One morning while shaving, Rich Reiner made a discovery that proved to be a wake-up call. “I found a bump on my neck,” he said, “that shouldn’t be there.”
At the age of 39, with three young children, he was shocked when a barrage of medical tests determined he had Non-Hodgkin’s lymphoma with a less-than-desirable long-term prognosis.
That was more than 30 years ago.
“It was a wake-up call,” Reiner said. He and his wife, Lynnet, who live in Florida, United States, began to place a greater emphasis on their health — changing their diet and becoming much more intentional about exercise.
The couple continued to grow their commitment to fitness as their kids grew up and then into retirement. Lynnet takes part in the Walt Disney World Marathon every January as well as various half-marathons, and the couple loves to hike, bike, and ski.
“I have joked with many people about trying to keep up with my wife,” Reiner said. “I do my best.” In addition to the marathons, Lynnet enjoys adding Colorado 14ers (peaks higher than 14,000 feet, or 4,200 meters) to her list of mountains hiked. During the pandemic, they have increased their biking mileages and are enjoying doing rail trails in different states. And they continue to ski every winter in Colorado as well as Switzerland and Italy, with a trip planned to Austria this winter.
“We both have a commitment to staying healthy so we can ski with our grandchildren,” he said.
The couple has also long been supporters of Union College, the place in Lincoln, Nebraska, where they met. Rich has served on the Board of Trustees for 20 years, and the couple established an endowment fund for student scholarships. But Union’s plans to build an expanded wellness center felt personal to them.
After Rich retired from Adventist Health System (now AdventHealth), Union College asked him to serve as interim CFO for several months in 2016. “I stayed in one of the guest rooms,” he remembered. “For years, I had gone to the gym every morning, so I went to the Larson Lifestyle Center to exercise. I was not impressed with the facilities.”
Sweating on old workout equipment crowded into small spaces that were not adequately cooled, he thought to himself, “I think we can do better than this.”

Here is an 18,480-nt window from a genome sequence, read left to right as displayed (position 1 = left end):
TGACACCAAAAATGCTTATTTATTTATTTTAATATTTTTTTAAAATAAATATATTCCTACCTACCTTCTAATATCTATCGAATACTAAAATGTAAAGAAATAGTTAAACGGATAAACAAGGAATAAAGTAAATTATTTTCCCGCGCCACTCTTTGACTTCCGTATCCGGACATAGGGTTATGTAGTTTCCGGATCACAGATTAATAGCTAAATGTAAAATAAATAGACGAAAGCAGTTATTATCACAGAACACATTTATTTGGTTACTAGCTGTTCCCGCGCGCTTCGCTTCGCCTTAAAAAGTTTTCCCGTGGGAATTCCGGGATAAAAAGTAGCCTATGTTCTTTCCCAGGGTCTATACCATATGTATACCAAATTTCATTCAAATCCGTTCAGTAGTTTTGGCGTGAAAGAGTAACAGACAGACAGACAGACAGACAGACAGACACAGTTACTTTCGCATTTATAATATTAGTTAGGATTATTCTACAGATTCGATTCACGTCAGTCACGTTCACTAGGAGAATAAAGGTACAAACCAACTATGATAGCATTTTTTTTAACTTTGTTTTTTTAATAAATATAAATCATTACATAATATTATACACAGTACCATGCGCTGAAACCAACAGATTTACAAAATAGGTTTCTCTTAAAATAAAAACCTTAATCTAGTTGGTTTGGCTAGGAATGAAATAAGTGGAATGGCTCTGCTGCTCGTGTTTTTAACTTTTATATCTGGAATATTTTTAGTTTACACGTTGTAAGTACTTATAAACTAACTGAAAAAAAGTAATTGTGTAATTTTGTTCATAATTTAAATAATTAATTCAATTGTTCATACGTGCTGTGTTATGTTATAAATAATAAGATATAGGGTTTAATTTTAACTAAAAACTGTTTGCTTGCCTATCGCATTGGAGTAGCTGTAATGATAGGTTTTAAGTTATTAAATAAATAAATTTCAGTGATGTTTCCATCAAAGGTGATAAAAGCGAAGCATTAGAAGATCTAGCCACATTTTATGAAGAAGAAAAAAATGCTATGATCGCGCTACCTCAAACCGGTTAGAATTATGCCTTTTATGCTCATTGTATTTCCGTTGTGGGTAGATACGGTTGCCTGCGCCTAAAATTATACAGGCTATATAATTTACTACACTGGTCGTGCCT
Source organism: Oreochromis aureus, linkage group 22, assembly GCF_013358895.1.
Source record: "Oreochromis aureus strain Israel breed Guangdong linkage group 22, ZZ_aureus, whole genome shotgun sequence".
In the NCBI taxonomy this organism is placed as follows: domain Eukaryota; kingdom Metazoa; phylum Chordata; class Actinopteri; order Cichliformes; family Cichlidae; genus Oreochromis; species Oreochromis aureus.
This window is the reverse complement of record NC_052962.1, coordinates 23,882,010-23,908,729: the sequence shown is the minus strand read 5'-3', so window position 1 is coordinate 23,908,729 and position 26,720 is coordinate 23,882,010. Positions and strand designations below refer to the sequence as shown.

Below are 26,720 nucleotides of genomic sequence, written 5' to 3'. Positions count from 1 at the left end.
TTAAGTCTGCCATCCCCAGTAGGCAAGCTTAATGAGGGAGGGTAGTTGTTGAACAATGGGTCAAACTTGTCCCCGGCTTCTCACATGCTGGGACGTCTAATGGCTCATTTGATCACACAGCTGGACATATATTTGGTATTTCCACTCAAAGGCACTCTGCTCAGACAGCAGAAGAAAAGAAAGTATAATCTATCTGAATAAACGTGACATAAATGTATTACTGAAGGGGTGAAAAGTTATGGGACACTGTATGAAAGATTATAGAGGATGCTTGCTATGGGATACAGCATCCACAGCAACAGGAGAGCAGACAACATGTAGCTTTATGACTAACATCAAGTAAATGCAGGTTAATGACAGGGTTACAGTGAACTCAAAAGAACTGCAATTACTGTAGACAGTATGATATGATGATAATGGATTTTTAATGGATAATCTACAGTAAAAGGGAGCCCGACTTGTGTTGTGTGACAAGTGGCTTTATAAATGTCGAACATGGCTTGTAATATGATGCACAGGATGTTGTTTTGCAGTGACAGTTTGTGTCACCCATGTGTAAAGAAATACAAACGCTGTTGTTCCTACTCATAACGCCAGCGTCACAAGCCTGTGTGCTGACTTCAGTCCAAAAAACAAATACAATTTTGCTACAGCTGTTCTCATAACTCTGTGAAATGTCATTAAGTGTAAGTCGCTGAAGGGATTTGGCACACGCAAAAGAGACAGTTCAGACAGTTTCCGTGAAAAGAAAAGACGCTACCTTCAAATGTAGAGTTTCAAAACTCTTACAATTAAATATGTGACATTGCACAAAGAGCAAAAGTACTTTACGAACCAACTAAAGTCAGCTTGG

So he and Lynnet championed what would ultimately become the Fit for the Future fundraising campaign to build an expanded wellness center at Union College.
Reiner now serves as the campaign chair. The couple gave a leadership gift for the Reiner Wellness Center inside the new AdventHealth Complex, which will nearly triple the size of the current Larson Lifestyle Center.
Both of the Reiners grew up on small farms in the Midwest with limited resources, but throughout Rich’s career, first working in higher education and then health care, the couple invested wisely, including building and purchasing rental properties when they lived in Lincoln after college. “We’ve been blessed financially beyond our wildest dreams,” he said. “We both feel it is important to give back to society and those who come after us.”
Now they are giving some of those properties to Union to help make the project a reality. This becomes a win-win, because tax consequences for the Reiners can be minimized with the financial benefits going to the Fit for the Future project.
The couple believes in the importance of wellness and hopes to pass that value on to college students as they form their own priorities and life goals. “This project really resonates with us and our values. That's why I’ve gone all-in on our fundraising,” Rich said. “It is really important for us to give back to the college where we both had four great years. We believe this is a project whose time has come.”